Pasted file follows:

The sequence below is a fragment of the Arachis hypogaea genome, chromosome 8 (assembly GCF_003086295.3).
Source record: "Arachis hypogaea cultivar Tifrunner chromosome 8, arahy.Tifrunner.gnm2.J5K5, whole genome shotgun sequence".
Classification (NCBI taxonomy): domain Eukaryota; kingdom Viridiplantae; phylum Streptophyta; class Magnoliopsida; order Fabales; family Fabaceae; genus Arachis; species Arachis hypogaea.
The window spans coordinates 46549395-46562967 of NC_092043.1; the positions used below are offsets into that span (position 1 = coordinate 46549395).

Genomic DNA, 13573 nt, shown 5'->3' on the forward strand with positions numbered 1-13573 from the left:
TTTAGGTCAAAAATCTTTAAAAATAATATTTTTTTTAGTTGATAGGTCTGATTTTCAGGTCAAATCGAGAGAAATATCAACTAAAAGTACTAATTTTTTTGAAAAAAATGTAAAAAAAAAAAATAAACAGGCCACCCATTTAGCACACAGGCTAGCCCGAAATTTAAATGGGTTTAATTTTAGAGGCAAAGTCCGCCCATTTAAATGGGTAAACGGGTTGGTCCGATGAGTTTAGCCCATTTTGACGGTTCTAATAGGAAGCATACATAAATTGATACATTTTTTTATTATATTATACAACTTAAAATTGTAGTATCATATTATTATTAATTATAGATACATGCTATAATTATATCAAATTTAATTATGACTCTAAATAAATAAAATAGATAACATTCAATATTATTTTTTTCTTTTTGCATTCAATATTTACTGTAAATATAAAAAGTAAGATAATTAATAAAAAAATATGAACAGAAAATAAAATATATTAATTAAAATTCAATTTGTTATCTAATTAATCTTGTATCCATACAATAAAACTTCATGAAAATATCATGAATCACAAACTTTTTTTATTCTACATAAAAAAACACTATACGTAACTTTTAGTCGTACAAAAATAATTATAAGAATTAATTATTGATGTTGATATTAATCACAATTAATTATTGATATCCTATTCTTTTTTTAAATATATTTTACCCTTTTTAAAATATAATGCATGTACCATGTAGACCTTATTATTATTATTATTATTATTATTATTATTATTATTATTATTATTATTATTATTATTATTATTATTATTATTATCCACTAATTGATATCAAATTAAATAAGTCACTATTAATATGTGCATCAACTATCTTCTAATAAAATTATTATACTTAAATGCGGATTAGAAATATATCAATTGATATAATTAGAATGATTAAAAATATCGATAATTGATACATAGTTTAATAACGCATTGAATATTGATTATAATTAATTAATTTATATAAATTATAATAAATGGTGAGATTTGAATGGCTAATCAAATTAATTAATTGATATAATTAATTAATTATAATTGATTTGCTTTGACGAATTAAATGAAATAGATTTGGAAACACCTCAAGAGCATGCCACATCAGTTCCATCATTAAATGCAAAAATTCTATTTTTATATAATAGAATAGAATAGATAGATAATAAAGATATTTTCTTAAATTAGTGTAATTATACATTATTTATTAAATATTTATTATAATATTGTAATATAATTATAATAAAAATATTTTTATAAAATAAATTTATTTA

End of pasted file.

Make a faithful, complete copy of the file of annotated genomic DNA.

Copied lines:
The sequence below is a fragment of the Arachis hypogaea genome, chromosome 8 (assembly GCF_003086295.3).
Source record: "Arachis hypogaea cultivar Tifrunner chromosome 8, arahy.Tifrunner.gnm2.J5K5, whole genome shotgun sequence".
Classification (NCBI taxonomy): domain Eukaryota; kingdom Viridiplantae; phylum Streptophyta; class Magnoliopsida; order Fabales; family Fabaceae; genus Arachis; species Arachis hypogaea.
The window spans coordinates 46549395-46562967 of NC_092043.1; the positions used below are offsets into that span (position 1 = coordinate 46549395).

Genomic DNA, 13573 nt, shown 5'->3' on the forward strand with positions numbered 1-13573 from the left:
TTTAGGTCAAAAATCTTTAAAAATAATATTTTTTTTAGTTGATAGGTCTGATTTTCAGGTCAAATCGAGAGAAATATCAACTAAAAGTACTAATTTTTTTGAAAAAAATGTAAAAAAAAAAAATAAACAGGCCACCCATTTAGCACACAGGCTAGCCCGAAATTTAAATGGGTTTAATTTTAGAGGCAAAGTCCGCCCATTTAAATGGGTAAACGGGTTGGTCCGATGAGTTTAGCCCATTTTGACGGTTCTAATAGGAAGCATACATAAATTGATACATTTTTTTATTATATTATACAACTTAAAATTGTAGTATCATATTATTATTAATTATAGATACATGCTATAATTATATCAAATTTAATTATGACTCTAAATAAATAAAATAGATAACATTCAATATTATTTTTTTCTTTTTGCATTCAATATTTACTGTAAATATAAAAAGTAAGATAATTAATAAAAAAATATGAACAGAAAATAAAATATATTAATTAAAATTCAATTTGTTATCTAATTAATCTTGTATCCATACAATAAAACTTCATGAAAATATCATGAATCACAAACTTTTTTTATTCTACATAAAAAAACACTATACGTAACTTTTAGTCGTACAAAAATAATTATAAGAATTAATTATTGATGTTGATATTAATCACAATTAATTATTGATATCCTATTCTTTTTTTAAATATATTTTACCCTTTTTAAAATATAATGCATGTACCATGTAGACCTTATTATTATTATTATTATTATTATTATTATTATTATTATTATTATTATTATTATTATTATTATTATTATTATTATCCACTAATTGATATCAAATTAAATAAGTCACTATTAATATGTGCATCAACTATCTTCTAATAAAATTATTATACTTAAATGCGGATTAGAAATATATCAATTGATATAATTAGAATGATTAAAAATATCGATAATTGATACATAGTTTAATAACGCATTGAATATTGATTATAATTAATTAATTTATATAAATTATAATAAATGGTGAGATTTGAATGGCTAATCAAATTAATTAATTGATATAATTAATTAATTATAATTGATTTGCTTTGACGAATTAAATGAAATAGATTTGGAAACACCTCAAGAGCATGCCACATCAGTTCCATCATTAAATGCAAAAATTCTATTTTTATATAATAGAATAGAATAGATAGATAATAAAGATATTTTCTTAAATTAGTGTAATTATACATTATTTATTAAATATTTATTATAATATTGTAATATAATTATAATAAAAATATTTTTATAAAATAAATTTATTTA